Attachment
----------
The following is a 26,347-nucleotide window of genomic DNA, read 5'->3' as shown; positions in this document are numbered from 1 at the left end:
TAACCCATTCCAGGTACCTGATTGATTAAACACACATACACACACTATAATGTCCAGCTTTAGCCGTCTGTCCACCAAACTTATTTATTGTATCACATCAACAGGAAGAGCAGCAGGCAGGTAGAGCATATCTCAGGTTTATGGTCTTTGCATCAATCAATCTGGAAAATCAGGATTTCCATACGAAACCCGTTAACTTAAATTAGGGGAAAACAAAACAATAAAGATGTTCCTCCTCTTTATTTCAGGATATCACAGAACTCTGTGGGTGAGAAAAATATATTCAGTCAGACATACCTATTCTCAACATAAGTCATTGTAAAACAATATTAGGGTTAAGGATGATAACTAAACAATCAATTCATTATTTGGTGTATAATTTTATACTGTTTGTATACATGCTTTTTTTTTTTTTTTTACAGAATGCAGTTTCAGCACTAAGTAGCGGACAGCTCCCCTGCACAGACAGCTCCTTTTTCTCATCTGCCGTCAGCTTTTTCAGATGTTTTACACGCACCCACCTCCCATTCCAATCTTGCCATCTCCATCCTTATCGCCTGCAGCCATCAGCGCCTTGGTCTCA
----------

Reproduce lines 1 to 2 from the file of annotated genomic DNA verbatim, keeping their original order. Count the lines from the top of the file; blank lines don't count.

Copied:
The following is a 26,347-nucleotide window of genomic DNA, read 5'->3' as shown; positions in this document are numbered from 1 at the left end:
TAACCCATTCCAGGTACCTGATTGATTAAACACACATACACACACTATAATGTCCAGCTTTAGCCGTCTGTCCACCAAACTTATTTATTGTATCACATCAACAGGAAGAGCAGCAGGCAGGTAGAGCATATCTCAGGTTTATGGTCTTTGCATCAATCAATCTGGAAAATCAGGATTTCCATACGAAACCCGTTAACTTAAATTAGGGGAAAACAAAACAATAAAGATGTTCCTCCTCTTTATTTCAGGATATCACAGAACTCTGTGGGTGAGAAAAATATATTCAGTCAGACATACCTATTCTCAACATAAGTCATTGTAAAACAATATTAGGGTTAAGGATGATAACTAAACAATCAATTCATTATTTGGTGTATAATTTTATACTGTTTGTATACATGCTTTTTTTTTTTTTTTTACAGAATGCAGTTTCAGCACTAAGTAGCGGACAGCTCCCCTGCACAGACAGCTCCTTTTTCTCATCTGCCGTCAGCTTTTTCAGATGTTTTACACGCACCCACCTCCCATTCCAATCTTGCCATCTCCATCCTTATCGCCTGCAGCCATCAGCGCCTTGGTCTCA